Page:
One of the more dramatic drags on the national economy is the ongoing crises in the housing market, with 10 million Americans underwater, owing more on their home than it’s worth. The Obama administration took steps in 2009, including the Home Affordable Refinance Program (HARP), which had a very limited effect.
Yesterday, President Obama unveiled a new, and almost certainly better, initiative as part of the White House’s “We Can’t Wait” campaign. The point to provide assistance to 1 million households, helping them refinance at today’s strikingly-low interest rates and lowering their mortgage payments.
There are, of course, concerns about the scope of the effort. It’s a modest program that won’t directly affect most of those underwater, and there are questions about exactly how much savings the typical participant will find. That said, the administration is also taking steps to improve the existing HARP to provide more options to the rest of the underwater population.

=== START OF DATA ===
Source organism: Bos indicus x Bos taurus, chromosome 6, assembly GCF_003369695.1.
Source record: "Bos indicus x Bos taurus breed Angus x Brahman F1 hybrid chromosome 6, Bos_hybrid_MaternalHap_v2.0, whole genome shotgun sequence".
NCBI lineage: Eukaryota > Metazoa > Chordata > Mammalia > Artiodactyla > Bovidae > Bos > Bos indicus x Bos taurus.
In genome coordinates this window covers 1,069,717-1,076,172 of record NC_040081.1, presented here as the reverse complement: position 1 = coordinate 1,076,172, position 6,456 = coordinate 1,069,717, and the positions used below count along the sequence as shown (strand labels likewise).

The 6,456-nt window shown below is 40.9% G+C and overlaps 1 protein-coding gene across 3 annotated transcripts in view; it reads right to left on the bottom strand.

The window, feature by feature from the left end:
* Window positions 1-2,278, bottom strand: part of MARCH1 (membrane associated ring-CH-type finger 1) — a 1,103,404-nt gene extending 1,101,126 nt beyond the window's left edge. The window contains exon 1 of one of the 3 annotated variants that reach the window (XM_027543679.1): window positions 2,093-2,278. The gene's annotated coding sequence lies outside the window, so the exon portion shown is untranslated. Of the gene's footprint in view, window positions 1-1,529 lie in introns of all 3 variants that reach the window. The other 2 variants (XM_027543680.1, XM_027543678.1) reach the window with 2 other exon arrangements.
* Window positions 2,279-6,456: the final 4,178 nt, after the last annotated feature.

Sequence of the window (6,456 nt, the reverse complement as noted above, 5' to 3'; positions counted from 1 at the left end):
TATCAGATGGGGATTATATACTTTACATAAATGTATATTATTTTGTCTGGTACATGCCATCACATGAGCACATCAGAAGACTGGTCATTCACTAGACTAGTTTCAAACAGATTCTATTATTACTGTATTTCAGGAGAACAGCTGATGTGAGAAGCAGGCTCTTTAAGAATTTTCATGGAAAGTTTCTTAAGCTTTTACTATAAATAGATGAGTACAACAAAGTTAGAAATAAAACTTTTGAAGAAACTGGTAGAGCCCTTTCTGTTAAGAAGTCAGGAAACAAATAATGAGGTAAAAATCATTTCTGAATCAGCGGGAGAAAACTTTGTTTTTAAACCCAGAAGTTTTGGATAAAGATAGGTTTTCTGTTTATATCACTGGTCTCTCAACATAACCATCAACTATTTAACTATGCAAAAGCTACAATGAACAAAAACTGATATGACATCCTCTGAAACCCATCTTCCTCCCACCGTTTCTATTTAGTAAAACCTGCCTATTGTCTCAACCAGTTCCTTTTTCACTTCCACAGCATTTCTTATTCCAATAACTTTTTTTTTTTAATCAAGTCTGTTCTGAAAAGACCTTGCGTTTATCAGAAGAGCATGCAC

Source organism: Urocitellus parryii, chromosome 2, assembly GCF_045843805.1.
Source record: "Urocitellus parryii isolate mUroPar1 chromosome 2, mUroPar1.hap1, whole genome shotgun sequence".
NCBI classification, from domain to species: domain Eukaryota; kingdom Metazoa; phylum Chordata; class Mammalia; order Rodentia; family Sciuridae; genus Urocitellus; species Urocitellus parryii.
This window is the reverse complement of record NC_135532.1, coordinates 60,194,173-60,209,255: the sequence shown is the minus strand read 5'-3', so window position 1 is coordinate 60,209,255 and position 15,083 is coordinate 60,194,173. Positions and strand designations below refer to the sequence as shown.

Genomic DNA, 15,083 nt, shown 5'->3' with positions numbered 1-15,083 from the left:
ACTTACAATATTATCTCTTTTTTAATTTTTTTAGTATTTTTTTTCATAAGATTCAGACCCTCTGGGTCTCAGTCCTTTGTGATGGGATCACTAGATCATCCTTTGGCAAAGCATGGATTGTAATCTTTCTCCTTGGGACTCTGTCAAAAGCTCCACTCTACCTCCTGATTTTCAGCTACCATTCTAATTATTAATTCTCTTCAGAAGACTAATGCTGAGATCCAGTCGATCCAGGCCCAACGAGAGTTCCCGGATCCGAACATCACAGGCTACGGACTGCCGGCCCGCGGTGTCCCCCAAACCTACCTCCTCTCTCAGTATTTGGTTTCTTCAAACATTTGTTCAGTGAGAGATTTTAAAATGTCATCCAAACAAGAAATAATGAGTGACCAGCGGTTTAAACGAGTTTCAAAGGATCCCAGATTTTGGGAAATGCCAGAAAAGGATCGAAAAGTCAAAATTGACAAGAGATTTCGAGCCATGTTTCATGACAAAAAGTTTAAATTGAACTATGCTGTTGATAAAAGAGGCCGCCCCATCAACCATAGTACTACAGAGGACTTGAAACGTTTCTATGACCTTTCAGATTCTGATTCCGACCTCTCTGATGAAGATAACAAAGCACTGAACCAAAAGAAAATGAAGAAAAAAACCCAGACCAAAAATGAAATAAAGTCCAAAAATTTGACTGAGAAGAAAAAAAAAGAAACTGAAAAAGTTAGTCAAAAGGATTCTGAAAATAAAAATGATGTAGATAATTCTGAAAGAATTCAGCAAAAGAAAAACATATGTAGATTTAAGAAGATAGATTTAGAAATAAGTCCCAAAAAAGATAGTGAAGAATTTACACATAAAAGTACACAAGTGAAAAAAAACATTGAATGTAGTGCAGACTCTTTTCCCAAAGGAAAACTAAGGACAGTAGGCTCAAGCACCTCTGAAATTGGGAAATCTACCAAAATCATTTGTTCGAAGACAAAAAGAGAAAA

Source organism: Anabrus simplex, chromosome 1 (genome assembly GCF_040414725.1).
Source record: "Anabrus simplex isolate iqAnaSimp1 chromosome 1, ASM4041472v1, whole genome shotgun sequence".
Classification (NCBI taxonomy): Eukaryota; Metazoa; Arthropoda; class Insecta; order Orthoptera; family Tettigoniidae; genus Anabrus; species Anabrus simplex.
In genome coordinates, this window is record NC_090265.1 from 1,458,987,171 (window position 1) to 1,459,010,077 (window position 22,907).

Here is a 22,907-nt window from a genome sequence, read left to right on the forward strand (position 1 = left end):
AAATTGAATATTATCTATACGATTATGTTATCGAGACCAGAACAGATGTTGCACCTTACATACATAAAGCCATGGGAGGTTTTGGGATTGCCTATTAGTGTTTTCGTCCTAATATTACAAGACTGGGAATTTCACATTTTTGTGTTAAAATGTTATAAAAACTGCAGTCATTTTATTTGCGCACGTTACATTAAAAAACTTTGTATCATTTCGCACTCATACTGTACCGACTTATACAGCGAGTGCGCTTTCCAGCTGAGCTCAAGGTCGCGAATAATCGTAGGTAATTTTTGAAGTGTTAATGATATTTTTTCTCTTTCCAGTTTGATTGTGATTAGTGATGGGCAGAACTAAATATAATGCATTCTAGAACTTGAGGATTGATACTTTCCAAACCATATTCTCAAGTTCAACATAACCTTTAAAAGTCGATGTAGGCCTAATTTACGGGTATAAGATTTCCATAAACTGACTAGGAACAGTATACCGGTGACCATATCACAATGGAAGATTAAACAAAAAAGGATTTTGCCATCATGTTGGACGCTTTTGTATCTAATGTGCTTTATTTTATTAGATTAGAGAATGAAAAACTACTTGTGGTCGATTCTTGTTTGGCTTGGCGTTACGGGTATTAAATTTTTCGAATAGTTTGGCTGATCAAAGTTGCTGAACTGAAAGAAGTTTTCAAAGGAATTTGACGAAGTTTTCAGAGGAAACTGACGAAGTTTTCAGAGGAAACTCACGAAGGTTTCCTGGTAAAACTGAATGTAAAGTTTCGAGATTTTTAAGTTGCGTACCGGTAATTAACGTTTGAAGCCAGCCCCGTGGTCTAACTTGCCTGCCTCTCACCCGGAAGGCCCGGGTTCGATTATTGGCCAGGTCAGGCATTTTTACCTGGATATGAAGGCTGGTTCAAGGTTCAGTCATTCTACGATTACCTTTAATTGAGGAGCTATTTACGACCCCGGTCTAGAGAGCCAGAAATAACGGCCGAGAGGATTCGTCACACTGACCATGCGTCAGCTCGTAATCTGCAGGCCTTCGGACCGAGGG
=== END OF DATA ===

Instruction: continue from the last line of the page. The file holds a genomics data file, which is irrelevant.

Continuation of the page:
So, will the program help? For those participating, yes, possibly quite a bit. But the larger economic impact is limited because the economy needs a more substantial jolt. Passing the American Jobs Act would be far more significant, but congressional Republicans refuse.
Still, Brian Beutler reports there are some experts who see cause for cautious optimism.
“Under the restrung HARP, I expect an additional 1.05 million [refinancings] through the end of 2012 and 1.6 million [refinancings] through the end of 2013 when the program ends,” said Moody’s top economist Mark Zandi in an email. “While HARP won’t live up to the initial expectations of 4-5 million in refinancings, the program will ultimately provide a meaningful boost to the broader economy as financially stressed households will benefit from much lower mortgage payments. It will also provide a bit of help to the housing market by forestalling some mortgage defaults.”
“While I think this was a very positive step, it isn’t a magic bullet for the housing market and economy,” Zandi added. “Policymakers will thus very likely have to do more to support the housing market and economy.”
And, of course, there’s the prospect of an indirect stimulative benefit. If struggling homeowners are able to bring down their monthly payments, they’ll have some additional money in their pocket — potentially, a few thousand dollars a year — that they can spend.
It’s a modest step, but at least it’s in the right direction. Coupled with other steps, we might even start to see some larger progress. It certainly beats watching Congress implode into an obstructionist mess.